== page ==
a spouse, or you don’t have a spouse. So in a situation where you do have a spouse,
as I mentioned before, you’ve a built-in survivor pension. It’s called a joint survivor 60% pension. What we mean by built-in is that you will
have a no cost survivor pension. Whereas your spouse will receive 60% of your
pension for the rest of his or her lifetime should you pass away. That’s at no cost to the member. In other words, the member’s pension would
not reduce as a result of him or her choosing this option. You could also choose to increase that up
to 75% and elect a joint survivor 75% pension. Let’s say you wanted to provide your spouse
about a little bit more than you could. That means that he or show would receive 75% of
your pension upon the member’s passing. But in this case, that does mean that your
pension would reduce slightly when you elect this option. So here there is a cost. The reduction is around I would say a 2 to
3% reduction in the membership’s pension, approximately. And this is all chosen of course at the time
of retirement on your option forms. Now, without a spouse, any eligible children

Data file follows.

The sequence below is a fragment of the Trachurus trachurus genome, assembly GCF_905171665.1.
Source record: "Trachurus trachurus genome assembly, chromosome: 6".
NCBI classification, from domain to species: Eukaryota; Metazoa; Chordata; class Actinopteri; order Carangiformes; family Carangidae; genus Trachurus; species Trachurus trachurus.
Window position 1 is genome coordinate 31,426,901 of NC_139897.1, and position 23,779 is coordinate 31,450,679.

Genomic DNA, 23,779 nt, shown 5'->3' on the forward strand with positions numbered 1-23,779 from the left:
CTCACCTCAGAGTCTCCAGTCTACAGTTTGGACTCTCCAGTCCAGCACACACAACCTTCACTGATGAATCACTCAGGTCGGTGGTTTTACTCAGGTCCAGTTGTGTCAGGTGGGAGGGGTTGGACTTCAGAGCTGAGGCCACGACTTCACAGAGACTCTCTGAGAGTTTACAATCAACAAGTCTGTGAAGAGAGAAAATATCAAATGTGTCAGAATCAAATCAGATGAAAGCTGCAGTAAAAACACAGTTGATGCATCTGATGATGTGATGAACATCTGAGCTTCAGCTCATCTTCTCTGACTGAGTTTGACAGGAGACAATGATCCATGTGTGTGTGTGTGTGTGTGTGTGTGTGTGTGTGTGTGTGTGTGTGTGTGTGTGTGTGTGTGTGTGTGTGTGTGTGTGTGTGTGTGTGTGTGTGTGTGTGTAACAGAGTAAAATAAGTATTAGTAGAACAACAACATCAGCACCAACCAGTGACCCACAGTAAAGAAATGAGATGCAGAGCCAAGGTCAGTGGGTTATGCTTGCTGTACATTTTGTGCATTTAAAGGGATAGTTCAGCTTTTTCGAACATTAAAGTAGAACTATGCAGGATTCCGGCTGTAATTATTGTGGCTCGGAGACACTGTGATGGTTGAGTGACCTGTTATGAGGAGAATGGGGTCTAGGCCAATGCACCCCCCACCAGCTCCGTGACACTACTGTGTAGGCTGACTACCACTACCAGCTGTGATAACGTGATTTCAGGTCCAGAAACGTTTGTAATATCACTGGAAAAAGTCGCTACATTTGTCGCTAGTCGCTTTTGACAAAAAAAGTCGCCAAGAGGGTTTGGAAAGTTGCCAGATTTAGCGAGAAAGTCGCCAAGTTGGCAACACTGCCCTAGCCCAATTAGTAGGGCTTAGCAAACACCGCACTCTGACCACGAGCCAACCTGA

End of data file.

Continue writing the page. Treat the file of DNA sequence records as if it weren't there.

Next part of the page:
would receive 60% of the member’s pension up until the age of 18 which is our definition
of eligible children; or we have what is called a minimum 60 monthly payment guarantee and
this equates to five years. So let’s say you had a beneficiary and you
have been retired for over ten years and there would be nothing left over for your beneficiary. You surpass those 60 payments. But if something happens to you let’s say
in the first two years of retirement and then your beneficiary would receive the remainder
of the 60 monthly payments paid out in a lump sum form. So with survivor benefits, it really depends
first of all when the member passes away and secondly who is there at that time. Now not only does CAAT have that no cost survivor